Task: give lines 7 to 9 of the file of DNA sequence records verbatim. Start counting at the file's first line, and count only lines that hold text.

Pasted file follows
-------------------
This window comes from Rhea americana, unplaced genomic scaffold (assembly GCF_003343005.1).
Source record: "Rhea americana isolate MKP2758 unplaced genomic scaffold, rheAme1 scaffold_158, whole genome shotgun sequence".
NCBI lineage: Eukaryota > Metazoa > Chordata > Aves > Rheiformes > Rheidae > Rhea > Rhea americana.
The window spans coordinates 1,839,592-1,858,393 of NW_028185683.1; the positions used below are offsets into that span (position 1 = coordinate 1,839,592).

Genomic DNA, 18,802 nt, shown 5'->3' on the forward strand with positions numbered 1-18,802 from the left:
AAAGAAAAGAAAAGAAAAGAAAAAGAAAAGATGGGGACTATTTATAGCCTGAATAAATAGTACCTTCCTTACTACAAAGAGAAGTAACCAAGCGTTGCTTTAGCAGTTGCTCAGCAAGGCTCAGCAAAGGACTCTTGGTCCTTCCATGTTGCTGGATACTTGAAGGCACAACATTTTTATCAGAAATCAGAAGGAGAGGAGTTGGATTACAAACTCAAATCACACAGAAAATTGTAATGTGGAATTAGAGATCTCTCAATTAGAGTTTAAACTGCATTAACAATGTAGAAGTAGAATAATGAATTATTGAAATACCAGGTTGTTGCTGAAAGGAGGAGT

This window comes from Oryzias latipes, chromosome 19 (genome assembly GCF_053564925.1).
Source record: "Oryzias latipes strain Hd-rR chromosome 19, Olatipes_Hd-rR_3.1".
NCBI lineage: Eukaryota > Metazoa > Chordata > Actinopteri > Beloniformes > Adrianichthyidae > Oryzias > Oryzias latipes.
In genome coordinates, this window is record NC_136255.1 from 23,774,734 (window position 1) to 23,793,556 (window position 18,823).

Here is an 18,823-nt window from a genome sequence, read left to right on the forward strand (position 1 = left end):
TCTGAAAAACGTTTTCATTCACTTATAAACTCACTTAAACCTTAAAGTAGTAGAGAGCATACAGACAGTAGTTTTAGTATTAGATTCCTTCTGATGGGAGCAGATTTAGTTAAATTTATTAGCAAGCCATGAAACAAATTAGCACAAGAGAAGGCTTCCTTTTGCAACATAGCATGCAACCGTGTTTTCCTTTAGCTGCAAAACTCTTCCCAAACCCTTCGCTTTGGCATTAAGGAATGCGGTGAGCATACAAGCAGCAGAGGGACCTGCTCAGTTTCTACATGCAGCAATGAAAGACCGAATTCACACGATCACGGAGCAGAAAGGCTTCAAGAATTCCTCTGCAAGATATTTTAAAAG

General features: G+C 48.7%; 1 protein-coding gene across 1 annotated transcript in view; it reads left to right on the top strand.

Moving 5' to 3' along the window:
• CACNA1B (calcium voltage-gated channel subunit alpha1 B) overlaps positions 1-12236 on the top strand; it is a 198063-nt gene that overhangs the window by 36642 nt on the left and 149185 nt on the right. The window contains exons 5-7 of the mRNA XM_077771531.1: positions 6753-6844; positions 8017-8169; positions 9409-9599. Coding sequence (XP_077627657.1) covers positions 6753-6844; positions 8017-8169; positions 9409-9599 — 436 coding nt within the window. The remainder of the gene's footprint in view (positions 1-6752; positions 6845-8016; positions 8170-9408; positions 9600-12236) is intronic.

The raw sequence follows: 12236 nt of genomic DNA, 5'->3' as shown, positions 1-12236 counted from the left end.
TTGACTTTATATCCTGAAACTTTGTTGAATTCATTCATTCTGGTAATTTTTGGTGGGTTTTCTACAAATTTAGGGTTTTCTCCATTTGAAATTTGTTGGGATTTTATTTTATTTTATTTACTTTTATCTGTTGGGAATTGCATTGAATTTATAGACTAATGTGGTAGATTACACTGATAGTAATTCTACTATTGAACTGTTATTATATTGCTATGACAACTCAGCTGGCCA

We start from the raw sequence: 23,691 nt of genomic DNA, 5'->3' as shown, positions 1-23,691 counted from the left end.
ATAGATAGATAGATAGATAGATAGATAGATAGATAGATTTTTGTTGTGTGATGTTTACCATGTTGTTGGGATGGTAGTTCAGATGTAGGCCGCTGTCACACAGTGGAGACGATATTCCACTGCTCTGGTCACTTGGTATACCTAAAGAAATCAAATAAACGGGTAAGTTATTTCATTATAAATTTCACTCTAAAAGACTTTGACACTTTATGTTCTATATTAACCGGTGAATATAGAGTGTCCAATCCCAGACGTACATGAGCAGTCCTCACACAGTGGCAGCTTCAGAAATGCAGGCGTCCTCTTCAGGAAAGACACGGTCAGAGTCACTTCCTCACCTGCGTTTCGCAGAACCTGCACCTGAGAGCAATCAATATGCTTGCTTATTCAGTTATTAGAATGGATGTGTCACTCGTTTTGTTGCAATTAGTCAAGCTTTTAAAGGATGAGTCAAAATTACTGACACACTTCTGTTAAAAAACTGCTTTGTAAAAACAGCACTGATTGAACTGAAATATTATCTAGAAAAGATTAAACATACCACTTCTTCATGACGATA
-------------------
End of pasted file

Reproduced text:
This window comes from Oryzias latipes, chromosome 19 (genome assembly GCF_053564925.1).
Source record: "Oryzias latipes strain Hd-rR chromosome 19, Olatipes_Hd-rR_3.1".
NCBI lineage: Eukaryota > Metazoa > Chordata > Actinopteri > Beloniformes > Adrianichthyidae > Oryzias > Oryzias latipes.